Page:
Doubting Theo

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Last season the Chicago Cubs made it to the National League Championship Series before losing to the New York Mets. In 2016 the Chicago Cubs defeated the Cleveland Indians in extra innings in Game 7 of the World Series. It is the first World Series victory for the Cubs since 1908. 23 of the 25 players on the World Series roster were acquired by Cubs President of Baseball Operations, Theo Epstein.

The World Series victory is not only the end of 108 years of futility but also the culmination of five years of rebuilding under Epstein. When Epstein was hired in 2011 he pledged to change the culture, build the best baseball operation possible, and create the foundation for long-term success. Epstein knew that it was not necessarily the best baseball team who wins the World Series, so in order to win you must make sure you get as many chances as possible. It’s not the team that makes the playoffs once on the back of a great run that will win the World Series (at least not usually), it is the team that consistently makes the playoffs and gets multiple shots at the title. Then the Cubs won the World Series on their first try in 108 years. Because they were the best team, in the regular season and the playoffs.

Now everyone is forced to believe in what Theo Epstein has built, but that was not always the case. Many, many people doubted Theo.

Why, indeed?
So wrong. So consistently, stubbornly, angrily wrong.
 We may have a winner …
Someone is obsessed with the deal Lester signed.
Care to reconsider?
It’s easy in hindsight to say basically every move Theo Epstein has made since coming to the Cubs has worked out. Because it has. And it’s easy to criticize moves that look insignificant or unpopular when they happen. Especially when Theo Epstein trades established MLB players for prospects or highly-rated prospects for unproven players. When the Cubs hired Theo Epstein the thought was the Cubs were finally going to win. Theo Epstein finally brought a World Series championship to Boston, surely he can do the same for the Chicago Cubs. Why hire him if you’re not trying to win?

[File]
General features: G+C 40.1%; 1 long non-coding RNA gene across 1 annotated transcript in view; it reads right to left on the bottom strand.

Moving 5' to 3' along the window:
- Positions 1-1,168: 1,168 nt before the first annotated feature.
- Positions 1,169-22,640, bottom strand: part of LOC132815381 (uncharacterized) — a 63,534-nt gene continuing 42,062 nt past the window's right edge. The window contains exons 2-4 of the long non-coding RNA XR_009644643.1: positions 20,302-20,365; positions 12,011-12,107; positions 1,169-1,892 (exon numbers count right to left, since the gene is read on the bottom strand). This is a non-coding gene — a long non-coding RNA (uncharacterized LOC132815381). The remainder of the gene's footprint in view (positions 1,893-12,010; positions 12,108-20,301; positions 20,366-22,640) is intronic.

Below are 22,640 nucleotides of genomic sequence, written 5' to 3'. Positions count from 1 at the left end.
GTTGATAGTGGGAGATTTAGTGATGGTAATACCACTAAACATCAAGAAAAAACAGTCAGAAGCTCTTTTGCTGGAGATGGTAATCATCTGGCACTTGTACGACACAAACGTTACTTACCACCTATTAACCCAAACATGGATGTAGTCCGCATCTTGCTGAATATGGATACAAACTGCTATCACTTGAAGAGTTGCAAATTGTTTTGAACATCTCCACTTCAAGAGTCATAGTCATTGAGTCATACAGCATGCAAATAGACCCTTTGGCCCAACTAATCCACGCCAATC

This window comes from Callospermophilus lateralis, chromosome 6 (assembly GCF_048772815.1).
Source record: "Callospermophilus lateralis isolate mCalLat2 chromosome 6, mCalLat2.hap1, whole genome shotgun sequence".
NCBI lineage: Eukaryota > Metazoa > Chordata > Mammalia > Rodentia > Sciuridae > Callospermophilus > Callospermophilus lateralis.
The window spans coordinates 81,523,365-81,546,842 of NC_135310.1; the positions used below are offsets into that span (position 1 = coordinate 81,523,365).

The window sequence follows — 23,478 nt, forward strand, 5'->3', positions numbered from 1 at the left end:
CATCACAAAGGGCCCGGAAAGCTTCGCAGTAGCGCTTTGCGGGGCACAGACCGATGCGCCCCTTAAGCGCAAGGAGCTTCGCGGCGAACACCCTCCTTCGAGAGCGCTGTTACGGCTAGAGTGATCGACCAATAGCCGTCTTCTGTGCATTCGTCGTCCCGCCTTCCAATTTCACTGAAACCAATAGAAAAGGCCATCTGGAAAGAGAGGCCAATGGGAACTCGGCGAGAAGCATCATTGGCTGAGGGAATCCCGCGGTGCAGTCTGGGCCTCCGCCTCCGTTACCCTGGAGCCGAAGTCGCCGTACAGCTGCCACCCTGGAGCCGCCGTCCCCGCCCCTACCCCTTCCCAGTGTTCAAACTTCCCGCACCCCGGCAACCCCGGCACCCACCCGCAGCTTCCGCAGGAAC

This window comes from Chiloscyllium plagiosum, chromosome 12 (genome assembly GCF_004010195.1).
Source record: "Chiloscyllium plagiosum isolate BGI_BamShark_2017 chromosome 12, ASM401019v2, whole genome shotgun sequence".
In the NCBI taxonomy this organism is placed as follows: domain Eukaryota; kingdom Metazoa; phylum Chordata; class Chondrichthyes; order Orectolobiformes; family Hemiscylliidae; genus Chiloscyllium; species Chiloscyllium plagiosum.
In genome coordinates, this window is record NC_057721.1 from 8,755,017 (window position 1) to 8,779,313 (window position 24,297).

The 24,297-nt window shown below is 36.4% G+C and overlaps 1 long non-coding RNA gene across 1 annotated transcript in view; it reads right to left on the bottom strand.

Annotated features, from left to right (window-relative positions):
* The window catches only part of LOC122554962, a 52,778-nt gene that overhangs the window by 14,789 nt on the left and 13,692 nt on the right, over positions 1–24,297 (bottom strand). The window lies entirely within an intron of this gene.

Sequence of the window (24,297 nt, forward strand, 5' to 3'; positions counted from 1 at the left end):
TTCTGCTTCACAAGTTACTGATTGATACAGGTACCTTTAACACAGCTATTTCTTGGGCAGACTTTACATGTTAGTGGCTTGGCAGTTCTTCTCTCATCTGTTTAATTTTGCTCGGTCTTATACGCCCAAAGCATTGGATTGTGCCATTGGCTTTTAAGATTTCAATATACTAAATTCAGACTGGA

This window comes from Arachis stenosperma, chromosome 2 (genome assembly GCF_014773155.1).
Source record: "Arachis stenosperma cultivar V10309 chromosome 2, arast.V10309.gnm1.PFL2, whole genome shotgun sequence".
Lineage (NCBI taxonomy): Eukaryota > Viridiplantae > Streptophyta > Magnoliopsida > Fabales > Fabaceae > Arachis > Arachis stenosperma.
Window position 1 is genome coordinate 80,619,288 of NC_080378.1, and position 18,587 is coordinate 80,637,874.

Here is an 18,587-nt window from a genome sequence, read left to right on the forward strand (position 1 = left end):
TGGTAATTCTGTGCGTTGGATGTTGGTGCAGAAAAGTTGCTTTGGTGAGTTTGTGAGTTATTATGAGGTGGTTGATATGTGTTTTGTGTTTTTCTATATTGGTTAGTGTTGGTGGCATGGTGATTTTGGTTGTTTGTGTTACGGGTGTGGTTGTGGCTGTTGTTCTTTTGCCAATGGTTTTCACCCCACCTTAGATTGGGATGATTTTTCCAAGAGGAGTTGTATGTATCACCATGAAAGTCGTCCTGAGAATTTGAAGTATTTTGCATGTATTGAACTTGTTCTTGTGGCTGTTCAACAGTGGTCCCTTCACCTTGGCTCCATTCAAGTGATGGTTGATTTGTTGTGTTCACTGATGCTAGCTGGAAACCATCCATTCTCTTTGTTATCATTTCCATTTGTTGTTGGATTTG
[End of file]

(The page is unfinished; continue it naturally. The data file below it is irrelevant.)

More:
But that’s the key. Theo Epstein and the rest of the Cubs front office spelled it out from day one and never lied about it and never strayed from that plan. Those first few years the Cubs weren’t trying to win. They were trying to be bad. They wanted high draft picks so they could stockpile talent. They wanted to get rid of mediocre-to-average MLB players who wouldn’t make any difference on a World Series-caliber team and turn them into young players who would be better and would be on a championship team. And because they were trying to be bad and build for the future they weren’t going to throw bad money at free agents who could maybe lift the Cubs from bad to mediocre. The Cubs didn’t want to pay players now for a team trying to be good later and the Cubs didn’t want to be mediocre. They wanted to be bad. Until it was time for them to be good.
In 2015 it was time for the Cubs to be good. They won 97 games and made it to the NLCS. When nobody expected it. Including the Cubs. The team paid for the manager, paid for the pitching and many of their top prospects made it to the major leagues, but it was just too soon. Except the young players hit and the pitchers the Cubs signed in free agency were tremendous. Until they were outpitched in the NLCS by the Mets. The Mets were the better team in that series, so the Cubs lost. But then most everyone knew the Cubs not only were good but were going to be good for years. They were the favorites for 2016.
They were the favorites for the entirety of the 2016 season. The Cubs were the best team in MLB for the entirety of the 2016 season. They won 103 games. They were the favorites entering the playoffs. They were the favorites entering the World Series. Until they were down 3-1. Then they won 2 games. 3-3. They were up in the 8th inning of Game 7 in Cleveland, until the Indians tied the game. Tied heading into extra innings. Tied following a 17 minute rain delay. Up 8-6 after the top of the 10th. Up 8-7 with two outs in the bottom of the 10th and a man on 1st. World Series champions after a groundout to third, a perfect throw from Kris Bryant to Anthony Rizzo to record the final out.
It’s easy to criticize Theo Epstein when you aren’t paying attention. Everyone is paying attention now.
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